Cultivating leadership in others is critical to any principal, teacher-leader, coach, or district office leader. While there is never enough time in the day, it is an obligation to continue to learn and grow in our field. We create the conditions for success at our work sites, and PLNs are a powerful way to learn, share, influence, and bring back ideas to grow leadership in others.
- Do you have a tribe (PLN)? If so, is it physical, virtual, or both?
- How intentional are you about your learning, the learning of others within your tribe, or expanding the influence with others outside your tribe?
The Significance Of Shout-Outs
Finally, John recently shared with me his insight from a podcast, Teaching Tales with Brent Coley (2018). Brent’s guest was Angela Maiers, and she spoke about the incredible value of noticing others. As we talked about this, we both agreed that noticing others was important to our topic of cultivating leadership in others. Regardless of how busy we become in our roles, we must take time to notice others; especially those that have helped cultivate leadership in us.
- How do/can you let others (especially those in your PLN) know they matter?
We asked some of our PLN partners to give a shout-out and recognize either individuals or their PLN. Here are a few that came in.
“Hello, I’m Michael Jephcott, a Technology Integration Specialist for the Bassett Unified School District in La Puente, California. I have been helping our district lead the way in developing and deploying computer science and computational thinking at the elementary level. Without the encouragement and support from my Twitter #PLN most of this work would not have been possible. So thank you, @annkozma723 @bribriggs @TechTomBUSD @MsGeekyTeach @judyblakeney @chonito928 @jcorippo @MsHaughs @cogswell_ben @codeorg and @drezac”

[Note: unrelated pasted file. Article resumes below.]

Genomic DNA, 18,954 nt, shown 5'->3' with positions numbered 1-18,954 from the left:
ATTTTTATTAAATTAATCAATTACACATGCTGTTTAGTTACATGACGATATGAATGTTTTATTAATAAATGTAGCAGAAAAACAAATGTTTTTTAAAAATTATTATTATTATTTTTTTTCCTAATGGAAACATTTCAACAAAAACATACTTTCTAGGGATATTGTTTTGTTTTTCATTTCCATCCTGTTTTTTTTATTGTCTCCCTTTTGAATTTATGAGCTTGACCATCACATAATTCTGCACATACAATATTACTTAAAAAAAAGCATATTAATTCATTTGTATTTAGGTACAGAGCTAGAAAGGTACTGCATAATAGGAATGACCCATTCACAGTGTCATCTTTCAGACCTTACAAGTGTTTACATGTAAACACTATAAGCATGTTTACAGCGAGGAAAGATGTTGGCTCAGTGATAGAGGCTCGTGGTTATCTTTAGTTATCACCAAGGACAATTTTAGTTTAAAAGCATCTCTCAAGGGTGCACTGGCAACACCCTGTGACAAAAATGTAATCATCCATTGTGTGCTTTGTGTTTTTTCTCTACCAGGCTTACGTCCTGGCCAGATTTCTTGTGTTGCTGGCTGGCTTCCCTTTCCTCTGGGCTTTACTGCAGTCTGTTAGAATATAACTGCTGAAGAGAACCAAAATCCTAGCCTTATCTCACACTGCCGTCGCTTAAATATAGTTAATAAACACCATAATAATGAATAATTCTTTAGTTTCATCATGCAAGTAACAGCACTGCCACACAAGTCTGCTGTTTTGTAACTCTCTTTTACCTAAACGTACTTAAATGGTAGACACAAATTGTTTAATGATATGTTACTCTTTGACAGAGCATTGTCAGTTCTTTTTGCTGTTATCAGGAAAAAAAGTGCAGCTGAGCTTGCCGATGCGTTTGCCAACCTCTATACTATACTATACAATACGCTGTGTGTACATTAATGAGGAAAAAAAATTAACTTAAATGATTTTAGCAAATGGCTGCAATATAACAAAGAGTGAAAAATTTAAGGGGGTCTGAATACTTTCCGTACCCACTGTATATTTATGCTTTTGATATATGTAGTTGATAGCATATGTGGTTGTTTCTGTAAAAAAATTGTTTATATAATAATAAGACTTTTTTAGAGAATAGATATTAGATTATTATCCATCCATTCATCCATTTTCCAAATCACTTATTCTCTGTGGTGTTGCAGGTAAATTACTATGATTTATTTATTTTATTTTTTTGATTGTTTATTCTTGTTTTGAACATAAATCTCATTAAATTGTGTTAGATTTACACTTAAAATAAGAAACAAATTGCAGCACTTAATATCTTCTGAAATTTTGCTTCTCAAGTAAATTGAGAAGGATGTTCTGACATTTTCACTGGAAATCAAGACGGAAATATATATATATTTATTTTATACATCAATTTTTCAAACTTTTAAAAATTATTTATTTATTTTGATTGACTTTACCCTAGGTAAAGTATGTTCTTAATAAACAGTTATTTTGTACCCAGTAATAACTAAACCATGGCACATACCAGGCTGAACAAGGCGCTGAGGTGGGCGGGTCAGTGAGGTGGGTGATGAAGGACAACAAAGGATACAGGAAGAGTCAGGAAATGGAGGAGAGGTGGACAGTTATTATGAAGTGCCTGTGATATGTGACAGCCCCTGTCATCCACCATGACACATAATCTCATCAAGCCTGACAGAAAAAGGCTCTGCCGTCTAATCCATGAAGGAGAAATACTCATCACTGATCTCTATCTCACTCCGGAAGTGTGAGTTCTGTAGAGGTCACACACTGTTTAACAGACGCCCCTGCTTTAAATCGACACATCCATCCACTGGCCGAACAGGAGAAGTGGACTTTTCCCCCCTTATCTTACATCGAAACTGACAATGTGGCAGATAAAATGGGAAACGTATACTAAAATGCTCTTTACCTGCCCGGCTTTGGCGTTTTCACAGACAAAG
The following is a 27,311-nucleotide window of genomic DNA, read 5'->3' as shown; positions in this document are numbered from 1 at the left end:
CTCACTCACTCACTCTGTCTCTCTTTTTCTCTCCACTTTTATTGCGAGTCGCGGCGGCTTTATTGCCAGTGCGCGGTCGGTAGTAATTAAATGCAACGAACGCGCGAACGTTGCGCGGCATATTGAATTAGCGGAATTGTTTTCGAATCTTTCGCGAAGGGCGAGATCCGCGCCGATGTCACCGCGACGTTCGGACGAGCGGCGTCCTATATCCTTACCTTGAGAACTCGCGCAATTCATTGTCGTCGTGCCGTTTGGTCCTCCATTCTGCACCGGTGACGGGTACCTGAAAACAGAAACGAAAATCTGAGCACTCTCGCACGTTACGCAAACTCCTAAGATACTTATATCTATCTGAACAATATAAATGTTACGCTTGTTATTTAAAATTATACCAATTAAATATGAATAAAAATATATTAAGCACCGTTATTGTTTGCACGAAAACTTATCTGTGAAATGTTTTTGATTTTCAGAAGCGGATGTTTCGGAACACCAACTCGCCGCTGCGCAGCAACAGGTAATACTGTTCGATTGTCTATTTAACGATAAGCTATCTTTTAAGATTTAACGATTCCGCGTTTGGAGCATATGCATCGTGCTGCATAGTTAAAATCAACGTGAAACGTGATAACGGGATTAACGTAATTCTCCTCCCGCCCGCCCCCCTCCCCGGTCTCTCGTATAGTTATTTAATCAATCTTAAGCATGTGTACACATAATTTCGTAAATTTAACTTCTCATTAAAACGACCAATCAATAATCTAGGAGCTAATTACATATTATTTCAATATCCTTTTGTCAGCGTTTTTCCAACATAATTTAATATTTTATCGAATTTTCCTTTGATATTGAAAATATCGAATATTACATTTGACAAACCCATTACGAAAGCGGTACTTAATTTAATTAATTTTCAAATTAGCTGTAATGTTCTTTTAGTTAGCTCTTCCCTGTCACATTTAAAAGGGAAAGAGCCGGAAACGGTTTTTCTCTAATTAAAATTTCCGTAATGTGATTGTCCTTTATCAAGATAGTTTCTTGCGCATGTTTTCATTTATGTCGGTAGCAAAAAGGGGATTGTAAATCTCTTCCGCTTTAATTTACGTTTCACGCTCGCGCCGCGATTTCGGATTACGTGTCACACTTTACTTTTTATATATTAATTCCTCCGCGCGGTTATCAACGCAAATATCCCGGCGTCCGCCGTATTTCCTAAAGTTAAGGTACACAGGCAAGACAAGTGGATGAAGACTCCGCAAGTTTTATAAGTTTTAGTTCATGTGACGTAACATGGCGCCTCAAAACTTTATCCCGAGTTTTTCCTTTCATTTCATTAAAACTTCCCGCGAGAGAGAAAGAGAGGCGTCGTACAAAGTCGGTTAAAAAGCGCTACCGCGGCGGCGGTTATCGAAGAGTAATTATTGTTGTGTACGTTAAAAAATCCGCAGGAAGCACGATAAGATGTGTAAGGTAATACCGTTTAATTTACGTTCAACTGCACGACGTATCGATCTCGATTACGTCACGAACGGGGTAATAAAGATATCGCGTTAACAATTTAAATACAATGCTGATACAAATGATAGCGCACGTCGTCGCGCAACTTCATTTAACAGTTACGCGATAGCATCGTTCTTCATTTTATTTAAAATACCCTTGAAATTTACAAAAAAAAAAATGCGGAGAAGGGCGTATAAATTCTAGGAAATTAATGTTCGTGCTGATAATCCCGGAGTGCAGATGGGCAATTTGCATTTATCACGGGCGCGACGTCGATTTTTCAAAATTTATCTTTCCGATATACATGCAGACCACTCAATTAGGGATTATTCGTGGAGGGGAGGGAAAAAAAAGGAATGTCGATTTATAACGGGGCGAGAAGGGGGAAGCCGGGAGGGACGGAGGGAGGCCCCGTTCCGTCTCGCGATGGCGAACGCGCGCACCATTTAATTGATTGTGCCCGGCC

“I’m Cindy Bak, proud principal at Valencia Park Elementary School in the Fullerton School District. I’m helping to cultivate leadership and build capacity in my leadership teams to take ownership in the decision-making processes of the school. Together, we will reflect on our identity as an innovative, forward-thinking, Apple Distinguished School school and together, identify our next steps in moving our school forward to provide the most engaging, relevant, and rigorous learning environment for all students so that they may discover and explore their passions, find purpose and act with purpose, and unleash their full and unique potential. I want to thank the Fullerton SD Ed Leadership Team, Fullerton SD Tech TOSA team, Cotsen Principal Tech Network, and all of my fellow principal friends for being a thought partner along this journey in my first year as principal. Your encouragement has been a source of support during challenging moments and your critical feedback has been a catalyst to spur on deeper reflection and professional growth.”
Harvey, J., & Holland, H. (2013). The school principal as leader: Guiding schools to better teaching and learning. The Wallace Foundation.
Vroom, C. (2017). Professional learning networks: Harness the power of professional growth. Principal Leadership; Reston, 17(7), 52–54.
Sheninger, E. (2014). Connectedness: The New Standard. Principal Leadership; Reston, 14(7), 46–52.